E: .(JavaScript must be enabled to view this email address)

Latest

Support Transparency International

Apply Now for Transparency International School on Integrity!

Apply today for the Transparency School 2018 and spend an insightful week with anti-corruption enthusiasts from all over the world!

Blog: Making Summits Meaningful: A How to Guide for Heads of Government

Heads of Government spend a lot of time in glitzy international summits. World leaders shouldn't fly around the world just for a photo op or to announce new commitments they have no intention of keeping. Here's is a how-to guide for Heads of Government to make summits meaningful.

While the G20 drags its feet, the corrupt continue to benefit from anonymous company ownership

The corrupt don’t like paper trails, they like secrecy. What better way to hide corrupt activity than with a secret company or trust as a front? You can anonymously open bank accounts, make transfers and launder dirty money. If the company is not registered in your name, it can't always be traced back to you.

Urging leaders to act against corruption in the Americas

The hot topic at the 2018 Summit of the Americas is how governments can combat corruption at the highest levels across North and South America.

The impact of land corruption on women: insights from Africa

As part of International Women’s Day, Transparency International is launching the Women, Land and Corruption resource book. This is a collection of unique articles and research findings that describe and analyse the prevalence of land corruption in Africa – and its disproportionate effect on women – presented together with innovative responses from organisations across the continent.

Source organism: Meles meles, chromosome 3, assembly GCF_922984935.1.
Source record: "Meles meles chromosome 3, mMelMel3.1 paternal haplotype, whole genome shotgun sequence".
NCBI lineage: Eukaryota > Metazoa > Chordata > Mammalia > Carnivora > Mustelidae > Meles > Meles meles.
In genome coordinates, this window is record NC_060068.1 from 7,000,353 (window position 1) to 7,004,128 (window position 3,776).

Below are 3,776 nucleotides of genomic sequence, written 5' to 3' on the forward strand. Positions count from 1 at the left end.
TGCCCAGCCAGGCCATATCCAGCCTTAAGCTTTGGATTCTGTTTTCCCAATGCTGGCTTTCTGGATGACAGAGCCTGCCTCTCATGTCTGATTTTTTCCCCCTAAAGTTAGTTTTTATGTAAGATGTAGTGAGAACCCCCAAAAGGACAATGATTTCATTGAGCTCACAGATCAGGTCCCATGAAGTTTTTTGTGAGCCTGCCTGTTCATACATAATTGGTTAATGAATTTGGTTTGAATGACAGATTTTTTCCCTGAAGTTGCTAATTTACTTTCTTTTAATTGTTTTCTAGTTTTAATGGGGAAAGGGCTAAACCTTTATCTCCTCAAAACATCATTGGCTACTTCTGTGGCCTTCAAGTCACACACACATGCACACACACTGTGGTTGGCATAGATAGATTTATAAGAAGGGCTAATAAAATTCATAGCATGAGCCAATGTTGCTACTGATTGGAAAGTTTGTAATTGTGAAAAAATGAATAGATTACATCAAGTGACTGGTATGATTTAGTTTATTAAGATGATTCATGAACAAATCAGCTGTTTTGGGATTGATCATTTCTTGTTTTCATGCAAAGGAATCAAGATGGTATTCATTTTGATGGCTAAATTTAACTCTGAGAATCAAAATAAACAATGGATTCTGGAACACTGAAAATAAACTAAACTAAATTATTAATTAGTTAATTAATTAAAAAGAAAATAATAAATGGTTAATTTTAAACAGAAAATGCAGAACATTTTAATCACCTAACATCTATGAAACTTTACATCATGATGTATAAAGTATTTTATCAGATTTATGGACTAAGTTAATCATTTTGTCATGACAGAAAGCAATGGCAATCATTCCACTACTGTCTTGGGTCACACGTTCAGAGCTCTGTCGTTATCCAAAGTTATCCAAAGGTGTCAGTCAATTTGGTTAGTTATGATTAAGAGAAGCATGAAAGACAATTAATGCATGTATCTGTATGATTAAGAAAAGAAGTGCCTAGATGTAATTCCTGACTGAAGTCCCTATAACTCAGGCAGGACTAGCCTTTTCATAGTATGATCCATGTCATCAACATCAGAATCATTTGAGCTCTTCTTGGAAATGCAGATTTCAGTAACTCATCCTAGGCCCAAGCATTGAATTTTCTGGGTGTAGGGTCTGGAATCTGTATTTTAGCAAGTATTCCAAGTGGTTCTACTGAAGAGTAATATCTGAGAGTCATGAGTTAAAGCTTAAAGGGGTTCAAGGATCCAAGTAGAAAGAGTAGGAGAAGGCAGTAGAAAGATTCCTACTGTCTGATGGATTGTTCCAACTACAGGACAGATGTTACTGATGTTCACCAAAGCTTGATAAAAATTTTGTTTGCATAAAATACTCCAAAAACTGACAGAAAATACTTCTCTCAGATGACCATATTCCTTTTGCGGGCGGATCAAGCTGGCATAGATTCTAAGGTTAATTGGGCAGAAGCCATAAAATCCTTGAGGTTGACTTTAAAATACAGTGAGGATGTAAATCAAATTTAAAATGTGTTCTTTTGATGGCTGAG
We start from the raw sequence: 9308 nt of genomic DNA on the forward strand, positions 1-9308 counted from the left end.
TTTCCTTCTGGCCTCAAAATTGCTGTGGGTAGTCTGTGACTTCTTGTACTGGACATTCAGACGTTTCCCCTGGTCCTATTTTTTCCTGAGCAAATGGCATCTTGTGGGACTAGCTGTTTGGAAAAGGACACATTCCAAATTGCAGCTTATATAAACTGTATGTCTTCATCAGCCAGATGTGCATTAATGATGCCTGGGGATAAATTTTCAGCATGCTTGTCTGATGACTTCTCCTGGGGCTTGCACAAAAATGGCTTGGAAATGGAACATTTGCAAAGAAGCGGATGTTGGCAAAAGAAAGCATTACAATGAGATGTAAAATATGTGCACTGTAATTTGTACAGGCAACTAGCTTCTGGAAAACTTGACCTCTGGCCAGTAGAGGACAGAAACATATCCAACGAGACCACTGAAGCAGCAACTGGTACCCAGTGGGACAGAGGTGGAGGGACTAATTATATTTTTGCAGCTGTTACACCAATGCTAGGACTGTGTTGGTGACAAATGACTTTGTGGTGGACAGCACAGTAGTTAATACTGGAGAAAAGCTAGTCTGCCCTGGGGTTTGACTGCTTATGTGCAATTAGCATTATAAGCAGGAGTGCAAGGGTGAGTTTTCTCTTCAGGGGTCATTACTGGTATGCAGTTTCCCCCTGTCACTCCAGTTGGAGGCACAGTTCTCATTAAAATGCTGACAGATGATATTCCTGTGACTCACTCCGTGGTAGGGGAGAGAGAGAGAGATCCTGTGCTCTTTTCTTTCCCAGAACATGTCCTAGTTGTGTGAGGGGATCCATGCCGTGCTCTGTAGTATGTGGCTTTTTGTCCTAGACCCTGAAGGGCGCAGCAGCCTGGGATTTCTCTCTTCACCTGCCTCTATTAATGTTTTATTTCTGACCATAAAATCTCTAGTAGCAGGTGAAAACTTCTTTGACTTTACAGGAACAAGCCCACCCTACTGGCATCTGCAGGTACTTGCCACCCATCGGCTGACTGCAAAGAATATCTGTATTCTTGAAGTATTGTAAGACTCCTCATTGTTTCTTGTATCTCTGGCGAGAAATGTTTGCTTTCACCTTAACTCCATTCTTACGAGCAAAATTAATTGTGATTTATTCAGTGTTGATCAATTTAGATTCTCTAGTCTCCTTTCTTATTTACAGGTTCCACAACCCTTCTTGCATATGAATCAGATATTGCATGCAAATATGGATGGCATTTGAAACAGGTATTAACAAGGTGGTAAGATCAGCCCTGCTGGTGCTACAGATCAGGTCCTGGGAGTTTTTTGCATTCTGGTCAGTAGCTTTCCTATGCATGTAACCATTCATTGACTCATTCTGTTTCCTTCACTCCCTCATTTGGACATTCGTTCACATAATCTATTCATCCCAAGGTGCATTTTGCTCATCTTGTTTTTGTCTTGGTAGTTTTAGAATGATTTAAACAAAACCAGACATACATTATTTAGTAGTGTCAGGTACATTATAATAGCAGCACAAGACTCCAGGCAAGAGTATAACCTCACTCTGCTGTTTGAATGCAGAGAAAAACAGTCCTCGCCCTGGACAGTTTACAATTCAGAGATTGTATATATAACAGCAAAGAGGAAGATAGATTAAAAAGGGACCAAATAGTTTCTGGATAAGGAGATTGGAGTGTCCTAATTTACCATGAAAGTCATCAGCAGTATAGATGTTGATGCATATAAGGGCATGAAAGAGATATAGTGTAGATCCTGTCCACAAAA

Passport dealers of Europe: navigating the Golden Visa market

Coast or mountains? Real estate or business investment? Want your money back in five years? If you're rich, there are an array of options for European ‘Golden Visas’ at your fingertips, each granting EU residence or citizenship rights.

How the G20 can make state-owned enterprises champions of integrity

For the first time in its presidency of the G20, Argentina is hosting country representatives from across the globe to address the best ways of curtailing corruption and promoting integrity in state-owned enterprises (SOEs).

Europe and Central Asia: More civil engagement needed (Part II)

As follow-up to the regional analysis of Eastern Europe and Central Asia, additional examples from Albania, Kosovo and Georgia highlight the need for more progress in anti-corruption efforts in these countries and across the region.

Lutte contre la corruption en Afrique: Du bon et du moins bon

La publication de la dernière édition de l’Indice de perception de la corruption (IPC) offre un bon point de repère pour situer les efforts de lutte contre la corruption que l’Union africaine (UA) poursuivra tout au long de 2018

Social Media

Follow us on Social Media

Would you like to know more?

Sign up to stay informed about corruption news and our work around the world